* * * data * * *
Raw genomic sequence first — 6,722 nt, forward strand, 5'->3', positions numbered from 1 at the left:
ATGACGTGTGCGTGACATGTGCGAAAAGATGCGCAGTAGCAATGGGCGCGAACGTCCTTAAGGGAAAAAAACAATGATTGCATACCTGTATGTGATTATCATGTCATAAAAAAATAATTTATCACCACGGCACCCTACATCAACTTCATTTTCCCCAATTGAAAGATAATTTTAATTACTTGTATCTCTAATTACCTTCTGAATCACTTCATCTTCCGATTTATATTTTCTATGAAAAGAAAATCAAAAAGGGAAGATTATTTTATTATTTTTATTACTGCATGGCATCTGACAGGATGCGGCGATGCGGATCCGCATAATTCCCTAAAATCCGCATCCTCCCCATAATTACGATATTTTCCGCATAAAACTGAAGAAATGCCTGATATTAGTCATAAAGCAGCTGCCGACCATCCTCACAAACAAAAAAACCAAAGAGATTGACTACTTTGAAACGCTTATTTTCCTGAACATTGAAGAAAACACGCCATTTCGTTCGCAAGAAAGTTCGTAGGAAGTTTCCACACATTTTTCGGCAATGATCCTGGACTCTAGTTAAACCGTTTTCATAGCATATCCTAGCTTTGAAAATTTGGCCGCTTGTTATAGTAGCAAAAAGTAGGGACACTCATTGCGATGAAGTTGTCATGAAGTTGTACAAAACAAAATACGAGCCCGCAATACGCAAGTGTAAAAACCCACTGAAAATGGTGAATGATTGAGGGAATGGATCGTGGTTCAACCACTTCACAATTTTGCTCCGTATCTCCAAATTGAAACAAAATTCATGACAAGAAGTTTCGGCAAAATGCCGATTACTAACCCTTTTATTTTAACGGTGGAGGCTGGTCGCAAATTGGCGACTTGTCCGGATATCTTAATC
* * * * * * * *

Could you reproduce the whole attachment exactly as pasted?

Raw genomic sequence first — 6,722 nt, forward strand, 5'->3', positions numbered from 1 at the left:
ATGACGTGTGCGTGACATGTGCGAAAAGATGCGCAGTAGCAATGGGCGCGAACGTCCTTAAGGGAAAAAAACAATGATTGCATACCTGTATGTGATTATCATGTCATAAAAAAATAATTTATCACCACGGCACCCTACATCAACTTCATTTTCCCCAATTGAAAGATAATTTTAATTACTTGTATCTCTAATTACCTTCTGAATCACTTCATCTTCCGATTTATATTTTCTATGAAAAGAAAATCAAAAAGGGAAGATTATTTTATTATTTTTATTACTGCATGGCATCTGACAGGATGCGGCGATGCGGATCCGCATAATTCCCTAAAATCCGCATCCTCCCCATAATTACGATATTTTCCGCATAAAACTGAAGAAATGCCTGATATTAGTCATAAAGCAGCTGCCGACCATCCTCACAAACAAAAAAACCAAAGAGATTGACTACTTTGAAACGCTTATTTTCCTGAACATTGAAGAAAACACGCCATTTCGTTCGCAAGAAAGTTCGTAGGAAGTTTCCACACATTTTTCGGCAATGATCCTGGACTCTAGTTAAACCGTTTTCATAGCATATCCTAGCTTTGAAAATTTGGCCGCTTGTTATAGTAGCAAAAAGTAGGGACACTCATTGCGATGAAGTTGTCATGAAGTTGTACAAAACAAAATACGAGCCCGCAATACGCAAGTGTAAAAACCCACTGAAAATGGTGAATGATTGAGGGAATGGATCGTGGTTCAACCACTTCACAATTTTGCTCCGTATCTCCAAATTGAAACAAAATTCATGACAAGAAGTTTCGGCAAAATGCCGATTACTAACCCTTTTATTTTAACGGTGGAGGCTGGTCGCAAATTGGCGACTTGTCCGGATATCTTAATC